Black pastor hopes for end to 'black majority' churches

Published 26 March 2012
A black pastor who recently pipped Barack Obama and Martin Luther King to be named the most inspirational black person by Londoners wants to see greater unity in the church.

Agu Irukwu, senior pastor of Jesus House in London, tells Christianity Magazine that he hopes the term 'black majority' will no longer apply to churches within the next two decades.

“When I look at my children, they speak with a perfect English public school accent," he says in the interview.

"Half my son’s close friends are white Caucasian – to that generation those old barriers won’t be there. The challenge is presenting the gospel to them in a way that is relevant.”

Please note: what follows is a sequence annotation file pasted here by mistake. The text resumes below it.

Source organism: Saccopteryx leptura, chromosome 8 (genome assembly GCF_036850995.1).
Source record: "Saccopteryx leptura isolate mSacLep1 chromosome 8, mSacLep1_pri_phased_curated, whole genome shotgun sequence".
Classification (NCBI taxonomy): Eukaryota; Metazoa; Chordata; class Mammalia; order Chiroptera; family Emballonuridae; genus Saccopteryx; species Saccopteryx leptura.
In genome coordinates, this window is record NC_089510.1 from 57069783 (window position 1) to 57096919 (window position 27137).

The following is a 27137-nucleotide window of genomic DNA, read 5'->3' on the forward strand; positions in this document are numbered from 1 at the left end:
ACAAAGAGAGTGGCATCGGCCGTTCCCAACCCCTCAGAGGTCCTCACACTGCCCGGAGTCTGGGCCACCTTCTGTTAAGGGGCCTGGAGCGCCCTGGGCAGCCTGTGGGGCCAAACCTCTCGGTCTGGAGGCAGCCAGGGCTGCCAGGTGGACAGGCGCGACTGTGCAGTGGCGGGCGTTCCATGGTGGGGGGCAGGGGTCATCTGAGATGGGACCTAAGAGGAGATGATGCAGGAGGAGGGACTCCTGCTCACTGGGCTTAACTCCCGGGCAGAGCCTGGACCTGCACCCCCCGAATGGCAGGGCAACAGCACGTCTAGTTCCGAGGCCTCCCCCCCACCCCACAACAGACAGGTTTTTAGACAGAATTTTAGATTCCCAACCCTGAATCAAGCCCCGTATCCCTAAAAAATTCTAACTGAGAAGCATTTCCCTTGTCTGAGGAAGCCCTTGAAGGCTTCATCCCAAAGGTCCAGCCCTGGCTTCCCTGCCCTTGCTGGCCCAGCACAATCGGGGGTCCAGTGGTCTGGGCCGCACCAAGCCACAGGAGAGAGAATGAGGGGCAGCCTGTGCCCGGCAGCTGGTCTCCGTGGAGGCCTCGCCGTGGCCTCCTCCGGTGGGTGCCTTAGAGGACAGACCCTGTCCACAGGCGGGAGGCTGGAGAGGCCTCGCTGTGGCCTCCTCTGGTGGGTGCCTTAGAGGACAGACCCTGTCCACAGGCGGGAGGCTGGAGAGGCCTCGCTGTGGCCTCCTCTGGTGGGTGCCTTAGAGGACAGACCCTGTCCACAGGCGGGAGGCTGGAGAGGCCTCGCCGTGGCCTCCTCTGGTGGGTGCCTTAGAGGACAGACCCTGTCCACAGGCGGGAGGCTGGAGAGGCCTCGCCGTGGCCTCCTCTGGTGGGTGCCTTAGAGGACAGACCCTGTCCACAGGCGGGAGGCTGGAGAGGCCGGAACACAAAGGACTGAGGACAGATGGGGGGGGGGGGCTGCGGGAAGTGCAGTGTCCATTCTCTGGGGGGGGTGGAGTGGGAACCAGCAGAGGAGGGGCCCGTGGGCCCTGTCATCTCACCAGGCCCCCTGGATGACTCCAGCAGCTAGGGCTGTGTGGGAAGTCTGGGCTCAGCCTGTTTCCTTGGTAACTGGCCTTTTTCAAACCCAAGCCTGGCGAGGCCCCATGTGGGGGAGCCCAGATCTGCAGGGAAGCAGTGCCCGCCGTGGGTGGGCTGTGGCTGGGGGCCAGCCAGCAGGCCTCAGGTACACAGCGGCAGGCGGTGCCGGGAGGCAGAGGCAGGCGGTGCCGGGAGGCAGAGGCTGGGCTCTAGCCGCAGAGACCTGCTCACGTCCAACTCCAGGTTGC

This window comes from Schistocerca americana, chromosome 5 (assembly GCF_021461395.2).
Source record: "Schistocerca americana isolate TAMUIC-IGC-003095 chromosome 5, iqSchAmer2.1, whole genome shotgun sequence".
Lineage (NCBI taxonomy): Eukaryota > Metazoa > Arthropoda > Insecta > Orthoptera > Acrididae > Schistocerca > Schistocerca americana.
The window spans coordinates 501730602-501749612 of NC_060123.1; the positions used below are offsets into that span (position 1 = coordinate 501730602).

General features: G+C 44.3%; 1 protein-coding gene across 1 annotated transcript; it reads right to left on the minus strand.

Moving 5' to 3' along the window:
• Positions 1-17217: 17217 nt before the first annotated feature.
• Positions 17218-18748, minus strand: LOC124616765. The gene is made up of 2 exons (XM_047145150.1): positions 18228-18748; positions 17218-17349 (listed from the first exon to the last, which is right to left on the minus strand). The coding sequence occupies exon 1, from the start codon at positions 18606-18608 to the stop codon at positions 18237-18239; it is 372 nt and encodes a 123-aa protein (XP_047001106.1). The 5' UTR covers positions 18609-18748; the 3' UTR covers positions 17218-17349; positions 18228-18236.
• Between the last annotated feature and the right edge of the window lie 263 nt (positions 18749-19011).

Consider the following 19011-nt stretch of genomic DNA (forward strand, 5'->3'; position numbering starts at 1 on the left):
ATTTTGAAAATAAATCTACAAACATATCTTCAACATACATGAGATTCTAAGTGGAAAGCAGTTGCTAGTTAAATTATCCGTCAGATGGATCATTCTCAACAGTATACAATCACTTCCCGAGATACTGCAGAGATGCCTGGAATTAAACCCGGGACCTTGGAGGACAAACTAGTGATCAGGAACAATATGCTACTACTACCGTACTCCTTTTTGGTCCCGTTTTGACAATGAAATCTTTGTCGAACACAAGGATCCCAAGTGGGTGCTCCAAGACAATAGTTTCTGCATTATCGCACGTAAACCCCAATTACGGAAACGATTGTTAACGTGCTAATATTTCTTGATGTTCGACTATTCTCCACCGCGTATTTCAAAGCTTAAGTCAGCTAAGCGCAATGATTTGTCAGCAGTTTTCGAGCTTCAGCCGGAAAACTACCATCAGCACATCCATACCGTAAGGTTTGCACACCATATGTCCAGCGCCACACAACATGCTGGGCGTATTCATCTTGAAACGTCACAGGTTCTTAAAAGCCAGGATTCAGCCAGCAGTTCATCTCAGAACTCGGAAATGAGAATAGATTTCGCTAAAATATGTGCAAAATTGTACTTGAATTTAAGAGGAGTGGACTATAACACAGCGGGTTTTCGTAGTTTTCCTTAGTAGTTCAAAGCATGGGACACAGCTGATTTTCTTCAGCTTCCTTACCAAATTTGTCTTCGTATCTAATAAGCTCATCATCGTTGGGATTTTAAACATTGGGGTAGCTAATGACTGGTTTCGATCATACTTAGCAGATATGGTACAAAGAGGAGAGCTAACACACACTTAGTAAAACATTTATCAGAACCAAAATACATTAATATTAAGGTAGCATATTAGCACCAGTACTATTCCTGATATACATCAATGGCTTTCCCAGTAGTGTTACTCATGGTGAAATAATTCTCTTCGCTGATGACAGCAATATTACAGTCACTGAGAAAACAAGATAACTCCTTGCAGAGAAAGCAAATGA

At present, Jesus House is a black-majority church, with around 3,000 attending services each Sunday. Pastor Irukwu has been engaging for some time in pioneering work to cross cultural barriers by partnering with white churches, such as Holy Trinity Brompton, the church of Nicky Gumbel.

He acknowledges that the way black and white churches do things is "very different".

In spite of this, he believes that they can become one.

"There is something about unity that God loves, without bringing in uniformity. We bring different things to the table. We laugh a lot and have a lot of fun; you must have a good sense of humour on all sides.”

He added that he had found in white church leaders like Gumbel "people who were passionate about the work of God”.

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